MTN Group returned to the Eurobond market for the first time since 2014 as Africa’s biggest wireless carrier by sales seeks funds for investment.
The mobile phone company is offering a five-year note at a yield ranging from 5,375% to 5,5%, according to a person familiar with the matter, who asked not to be identified because the information is private.
MTN is also marketing a 10-year bond at about 6,5%, the person said, more than 80 basis points over the yield of its outstanding bond due in 2024.
“The initial guidance is quite generous, well over the existing bond, but there’s a lot of economic and regulatory uncertainty in both South Africa and Nigeria,” Richard Segal, a senior analyst at Manulife Asset Management in London, said by phone.
MTN’s bond sale comes after South Africa last week raised US$3bn in its biggest Eurobond offering, taking advantage of demand for emerging market debt.
The company is seeking funds for capital expenditure after the company reported its first-ever half-year loss, partly caused by an agreement to settle a 330bn naira (R14,4bn) fine with Nigerian regulators.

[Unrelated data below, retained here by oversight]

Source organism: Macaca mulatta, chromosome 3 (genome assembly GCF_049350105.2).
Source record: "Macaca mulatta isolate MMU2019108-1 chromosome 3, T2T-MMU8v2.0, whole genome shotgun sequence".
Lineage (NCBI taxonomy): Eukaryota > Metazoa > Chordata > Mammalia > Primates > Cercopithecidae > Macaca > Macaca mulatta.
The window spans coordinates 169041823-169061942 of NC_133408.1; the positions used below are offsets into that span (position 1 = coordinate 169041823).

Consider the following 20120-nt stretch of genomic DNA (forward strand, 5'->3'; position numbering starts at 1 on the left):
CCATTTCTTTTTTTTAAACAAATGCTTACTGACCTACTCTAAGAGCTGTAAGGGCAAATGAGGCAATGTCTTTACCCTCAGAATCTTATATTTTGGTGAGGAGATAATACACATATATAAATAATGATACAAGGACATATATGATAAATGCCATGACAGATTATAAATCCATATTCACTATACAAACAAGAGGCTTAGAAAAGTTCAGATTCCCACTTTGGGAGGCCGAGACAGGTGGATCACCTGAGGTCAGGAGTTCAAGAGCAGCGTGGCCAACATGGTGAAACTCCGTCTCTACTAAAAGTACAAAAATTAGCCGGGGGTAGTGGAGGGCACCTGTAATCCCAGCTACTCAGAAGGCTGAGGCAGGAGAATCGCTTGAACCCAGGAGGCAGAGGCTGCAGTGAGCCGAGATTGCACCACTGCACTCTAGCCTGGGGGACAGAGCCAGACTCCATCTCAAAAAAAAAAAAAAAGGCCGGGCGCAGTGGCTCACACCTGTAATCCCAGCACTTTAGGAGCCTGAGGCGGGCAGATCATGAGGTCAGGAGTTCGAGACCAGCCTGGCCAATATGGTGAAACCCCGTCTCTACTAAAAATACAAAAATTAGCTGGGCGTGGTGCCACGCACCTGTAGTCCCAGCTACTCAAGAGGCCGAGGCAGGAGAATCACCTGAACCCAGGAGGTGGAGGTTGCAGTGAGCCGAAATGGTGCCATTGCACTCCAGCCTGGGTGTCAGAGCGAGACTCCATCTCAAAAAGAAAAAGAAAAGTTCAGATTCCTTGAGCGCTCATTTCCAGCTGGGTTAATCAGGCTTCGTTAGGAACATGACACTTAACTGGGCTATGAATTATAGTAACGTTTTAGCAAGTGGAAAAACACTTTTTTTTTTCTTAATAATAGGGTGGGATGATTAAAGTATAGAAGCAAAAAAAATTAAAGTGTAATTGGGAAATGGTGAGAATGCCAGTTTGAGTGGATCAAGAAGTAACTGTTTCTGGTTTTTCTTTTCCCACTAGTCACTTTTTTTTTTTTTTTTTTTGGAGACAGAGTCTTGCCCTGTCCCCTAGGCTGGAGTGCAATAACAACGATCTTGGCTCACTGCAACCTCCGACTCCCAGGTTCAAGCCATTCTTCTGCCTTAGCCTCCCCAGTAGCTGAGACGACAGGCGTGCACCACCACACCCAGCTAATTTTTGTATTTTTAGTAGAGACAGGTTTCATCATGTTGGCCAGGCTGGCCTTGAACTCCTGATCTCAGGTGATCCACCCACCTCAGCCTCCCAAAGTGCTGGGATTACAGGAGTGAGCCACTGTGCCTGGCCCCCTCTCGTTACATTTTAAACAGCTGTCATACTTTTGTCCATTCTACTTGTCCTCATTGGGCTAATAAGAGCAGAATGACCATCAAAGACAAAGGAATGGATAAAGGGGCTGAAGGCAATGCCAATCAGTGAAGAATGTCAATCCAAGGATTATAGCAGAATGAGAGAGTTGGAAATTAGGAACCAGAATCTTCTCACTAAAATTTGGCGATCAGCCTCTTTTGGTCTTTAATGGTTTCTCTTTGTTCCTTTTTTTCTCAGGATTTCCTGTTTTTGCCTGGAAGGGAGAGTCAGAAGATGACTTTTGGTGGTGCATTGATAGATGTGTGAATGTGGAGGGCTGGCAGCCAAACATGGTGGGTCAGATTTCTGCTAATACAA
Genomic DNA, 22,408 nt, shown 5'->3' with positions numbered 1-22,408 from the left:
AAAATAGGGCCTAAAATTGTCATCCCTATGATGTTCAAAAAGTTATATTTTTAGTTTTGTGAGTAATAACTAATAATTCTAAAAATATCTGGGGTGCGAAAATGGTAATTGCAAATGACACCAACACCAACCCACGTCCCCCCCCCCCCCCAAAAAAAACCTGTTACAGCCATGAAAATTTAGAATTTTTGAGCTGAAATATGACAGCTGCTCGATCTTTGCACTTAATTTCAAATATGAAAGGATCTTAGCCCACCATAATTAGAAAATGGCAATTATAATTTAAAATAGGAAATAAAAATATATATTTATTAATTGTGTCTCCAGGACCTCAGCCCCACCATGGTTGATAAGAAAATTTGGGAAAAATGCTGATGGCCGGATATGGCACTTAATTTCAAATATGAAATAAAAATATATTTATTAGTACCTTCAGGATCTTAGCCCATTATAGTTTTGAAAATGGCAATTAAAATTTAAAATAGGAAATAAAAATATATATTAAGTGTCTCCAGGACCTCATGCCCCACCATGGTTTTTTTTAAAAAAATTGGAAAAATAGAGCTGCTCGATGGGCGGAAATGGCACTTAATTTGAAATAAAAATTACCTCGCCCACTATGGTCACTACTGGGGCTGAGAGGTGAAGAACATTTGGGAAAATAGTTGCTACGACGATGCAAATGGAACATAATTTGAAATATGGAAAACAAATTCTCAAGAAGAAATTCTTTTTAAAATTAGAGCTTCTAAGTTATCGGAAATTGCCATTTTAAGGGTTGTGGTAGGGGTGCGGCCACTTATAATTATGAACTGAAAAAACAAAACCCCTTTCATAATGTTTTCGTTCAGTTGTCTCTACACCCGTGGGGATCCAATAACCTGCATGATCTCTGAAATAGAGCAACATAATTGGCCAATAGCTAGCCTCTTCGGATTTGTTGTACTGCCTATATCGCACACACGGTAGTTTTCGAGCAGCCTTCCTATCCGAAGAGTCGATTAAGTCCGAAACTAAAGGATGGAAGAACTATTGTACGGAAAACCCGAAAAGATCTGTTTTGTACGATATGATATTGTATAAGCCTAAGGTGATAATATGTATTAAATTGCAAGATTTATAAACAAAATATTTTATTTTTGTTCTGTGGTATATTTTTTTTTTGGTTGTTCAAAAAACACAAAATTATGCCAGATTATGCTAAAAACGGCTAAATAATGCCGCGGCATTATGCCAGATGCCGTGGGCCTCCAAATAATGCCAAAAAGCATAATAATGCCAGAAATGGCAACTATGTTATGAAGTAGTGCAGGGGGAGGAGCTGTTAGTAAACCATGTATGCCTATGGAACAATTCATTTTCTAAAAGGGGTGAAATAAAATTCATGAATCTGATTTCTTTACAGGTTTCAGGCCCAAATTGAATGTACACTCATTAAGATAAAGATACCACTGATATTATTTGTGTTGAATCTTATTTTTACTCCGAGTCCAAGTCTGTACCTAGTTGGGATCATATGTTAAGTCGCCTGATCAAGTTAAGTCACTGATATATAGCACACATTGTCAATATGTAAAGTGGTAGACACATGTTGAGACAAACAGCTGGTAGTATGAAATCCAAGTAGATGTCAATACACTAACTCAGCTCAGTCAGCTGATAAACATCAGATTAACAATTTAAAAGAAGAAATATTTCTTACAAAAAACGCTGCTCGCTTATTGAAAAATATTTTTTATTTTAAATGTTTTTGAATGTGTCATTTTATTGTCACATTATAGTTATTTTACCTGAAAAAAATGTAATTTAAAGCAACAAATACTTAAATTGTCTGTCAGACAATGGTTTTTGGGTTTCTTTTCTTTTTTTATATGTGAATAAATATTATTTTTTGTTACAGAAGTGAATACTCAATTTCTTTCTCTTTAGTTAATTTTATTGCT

The subscriber base of 233m didn’t grow during the six months through June, while MTN is struggling to repatriate R15,4bn tied up in its Iran unit.
MTN total debt was R22,5bn at the end of 2015, with a debt-to-equity ratio of 14,8%.
“The company has quite comfortable debt coverage ratios,” Alexandre Dray, a credit analyst at Gimme Credit in Tel Aviv, said in e-mailed comments. “MTN is thus ready to increase its cost of debt,” he said, estimating that the carrier could raise as much as $1bn.
Barclays, Bank of America’s Merrill Lynch, Citigroup and Standard Bank Group were joint bookrunners on the latest sales. — (c) 2016 Bloomberg LP